On-line version ISSN 2078-5135
Print version ISSN 0256-9574
SAMJ, S. Afr. med. j. vol.102 n.12 Cape Town Jan. 2012
Lack of communication kills: Botched circumcisions in the Eastern Cape
Lentsu Nchabeleng; Zwakele Ngubane; Renitha Rampersad
Department of Marketing, Retail and Public Relations Durban University of Technology. email@example.com
To the Editor: Xhosa ritual male circumcision in Eastern Cape Province (ECP) has become a matter of significant concern, following the numerous deaths and injuries resulting from botched circumcisions that occur in this cultural practice. Preventing these adverse events is a priority of the Department of Local Government and Traditional Affairs of the Eastern Cape (DLGTA:ECP).
The DLGTA:ECP joined forces with various arms of government and traditional leaders through the Eastern Cape House of Traditional Leaders (ECHTL) to address the problem. In 2011, the ECHTL compiled the Do's and Don'ts of male traditional circumcision for all stakeholders, and then implemented a Monitoring and Intervention Strategy (MIS) on the challenges pertaining to male circumcision.
The objectives of the MIS were to restore the dignity and integrity of ulwaluko (initiation) in the province, to ensure safe passage of young initiates to manhood, to inform and educate key roleplayers about their responsibilities, and to effectively manage stereotypes and perceptions about the male initiation custom. The MIS also involves the deployment of traditional circumcision teams (TCTs) headed by traditional leaders in all districts. The TCTs are responsible for monitoring circumcision huts daily and providing feedback to the ECHTL. The MIS includes pre-initiation preparation ahead of each circumcision season.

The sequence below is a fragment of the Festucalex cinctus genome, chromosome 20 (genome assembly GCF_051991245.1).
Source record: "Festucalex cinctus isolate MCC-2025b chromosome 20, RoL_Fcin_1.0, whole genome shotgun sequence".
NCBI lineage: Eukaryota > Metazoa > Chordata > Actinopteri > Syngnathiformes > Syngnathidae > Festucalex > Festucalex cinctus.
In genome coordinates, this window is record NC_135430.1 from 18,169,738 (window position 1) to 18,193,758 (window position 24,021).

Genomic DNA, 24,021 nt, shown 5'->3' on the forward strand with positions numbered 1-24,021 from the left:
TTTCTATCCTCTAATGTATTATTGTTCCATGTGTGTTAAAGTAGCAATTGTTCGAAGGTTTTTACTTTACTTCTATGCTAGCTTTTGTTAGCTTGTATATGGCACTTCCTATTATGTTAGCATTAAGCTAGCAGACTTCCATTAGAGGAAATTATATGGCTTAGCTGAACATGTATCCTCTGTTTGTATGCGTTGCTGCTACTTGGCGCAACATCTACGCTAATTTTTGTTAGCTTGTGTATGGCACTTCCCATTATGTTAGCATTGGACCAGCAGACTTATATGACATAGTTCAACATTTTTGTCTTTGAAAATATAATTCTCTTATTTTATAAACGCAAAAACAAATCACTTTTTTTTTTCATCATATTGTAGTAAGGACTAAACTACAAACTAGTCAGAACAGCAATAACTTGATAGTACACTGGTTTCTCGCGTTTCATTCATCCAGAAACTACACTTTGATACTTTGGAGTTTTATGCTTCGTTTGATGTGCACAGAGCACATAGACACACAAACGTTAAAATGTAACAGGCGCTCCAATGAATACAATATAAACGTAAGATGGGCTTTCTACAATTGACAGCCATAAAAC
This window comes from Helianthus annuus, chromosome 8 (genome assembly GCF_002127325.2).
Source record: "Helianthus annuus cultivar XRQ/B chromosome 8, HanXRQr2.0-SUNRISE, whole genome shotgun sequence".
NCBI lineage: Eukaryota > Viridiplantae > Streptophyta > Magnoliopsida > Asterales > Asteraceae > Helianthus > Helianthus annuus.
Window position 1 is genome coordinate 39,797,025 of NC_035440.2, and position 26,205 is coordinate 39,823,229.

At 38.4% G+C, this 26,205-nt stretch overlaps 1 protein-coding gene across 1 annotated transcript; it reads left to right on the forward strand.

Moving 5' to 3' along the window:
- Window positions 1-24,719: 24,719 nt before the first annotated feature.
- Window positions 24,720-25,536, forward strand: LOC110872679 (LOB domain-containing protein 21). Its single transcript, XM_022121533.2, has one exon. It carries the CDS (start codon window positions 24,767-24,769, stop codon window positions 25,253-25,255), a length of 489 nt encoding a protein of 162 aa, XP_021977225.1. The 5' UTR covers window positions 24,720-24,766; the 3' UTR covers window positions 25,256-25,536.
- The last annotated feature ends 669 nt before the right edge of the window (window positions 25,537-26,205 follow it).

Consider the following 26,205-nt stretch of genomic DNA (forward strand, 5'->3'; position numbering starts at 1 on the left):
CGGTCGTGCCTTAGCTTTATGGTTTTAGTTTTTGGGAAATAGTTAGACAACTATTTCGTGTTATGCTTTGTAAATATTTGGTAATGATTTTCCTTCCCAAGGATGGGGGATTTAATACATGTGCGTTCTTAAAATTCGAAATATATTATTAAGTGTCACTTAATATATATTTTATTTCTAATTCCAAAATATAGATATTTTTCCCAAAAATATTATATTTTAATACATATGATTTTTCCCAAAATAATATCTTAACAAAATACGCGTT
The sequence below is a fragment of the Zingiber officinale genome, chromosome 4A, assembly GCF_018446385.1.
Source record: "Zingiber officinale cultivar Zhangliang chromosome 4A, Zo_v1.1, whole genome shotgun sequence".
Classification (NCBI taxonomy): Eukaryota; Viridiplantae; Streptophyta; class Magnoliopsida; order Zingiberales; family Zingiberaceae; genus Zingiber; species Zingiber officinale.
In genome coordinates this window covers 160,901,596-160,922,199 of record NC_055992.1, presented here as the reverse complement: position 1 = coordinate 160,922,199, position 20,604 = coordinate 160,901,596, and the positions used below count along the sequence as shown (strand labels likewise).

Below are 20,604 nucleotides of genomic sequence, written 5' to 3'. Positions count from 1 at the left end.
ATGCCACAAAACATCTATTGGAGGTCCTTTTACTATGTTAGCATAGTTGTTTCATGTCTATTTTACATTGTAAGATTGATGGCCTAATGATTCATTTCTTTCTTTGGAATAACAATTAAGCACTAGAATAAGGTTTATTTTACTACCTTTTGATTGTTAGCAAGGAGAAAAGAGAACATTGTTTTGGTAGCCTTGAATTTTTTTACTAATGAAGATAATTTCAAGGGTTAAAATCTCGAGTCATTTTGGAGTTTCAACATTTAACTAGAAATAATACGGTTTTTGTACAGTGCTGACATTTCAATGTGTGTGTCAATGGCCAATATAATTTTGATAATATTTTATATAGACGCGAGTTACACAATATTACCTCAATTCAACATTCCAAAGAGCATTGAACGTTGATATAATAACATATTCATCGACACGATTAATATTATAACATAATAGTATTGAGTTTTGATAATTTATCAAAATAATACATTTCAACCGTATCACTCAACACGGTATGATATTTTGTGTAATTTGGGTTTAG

Meetings and training workshops on the correct procedure for traditional initiation nursing skills are held for traditional leaders, ingcibi (traditional surgeons) and amakhankatha (traditional nurses) in the province to strengthen the MIS initiative. Dialogue and engagement with ingcibi and amakhankatha are facilitated by the ECHTL and Department of Health to educate the stakeholders.
We undertook a survey to assess whether these initiatives were having an effect. Highlights of our findings were that the MIS, since its inception, has via TCTs rescued 131 illegal initiates who were returned to their home areas in the custody of their parent; identified and reconstructed inadequately built traditional lodges in Bizana, Flagstaff and Lusikisiki; identified initiates in ill-health who subsequently received appropriate clinical intervention; and rescued initiates in Qaukeni and Cofimvaba from natural disasters that took place during the November/December 2011 season, providing alternative lodges and accommodation.
We believe that it is essential for the MIS to not only run seasonally but also to become a proactive and ongoing campaign because, unfortunately, unqualified traditional surgeons, irresponsible parents and inattentive nurses still contribute to the problem of botched circumcisions. Regular updating of the database of all traditional surgeons should be maintained and circulated to all stakeholders. Community education and workshops should continue to receive priority.
We thank the Durban University of Technology for funding this study, and the Eastern Cape House of Traditional Healers for their time and input.
1. Vincent L. Cutting tradition: the political regulation of traditional circumcision rites in South Africa's liberal democratic order. JSAS 2008;34:77-91. [http://dx.doi.org/10.1080/03057070701832890]
2. Stinson K. Male circumcision in South Africa: how does it relate to public health? http://www.africanvoices.co.za/culture/circumcision.htm (accessed 12 March 2010). [ Links ]
3. Meintjies G. Manhood at a price: socio-medical perspectives on Xhosa traditional circumcision. Grahamstown: Rhodes University, 1998:7-12. [ Links ]
4. Melkote SR, Steeves HL. Development for communication in the third world: theory and practice for empowerment. California: Sage Publishing, 2001. [ Links ]
5. McPhail TL. Development communication. Chichester: Wiley-Blackwell, 2009:3-12. [ Links ]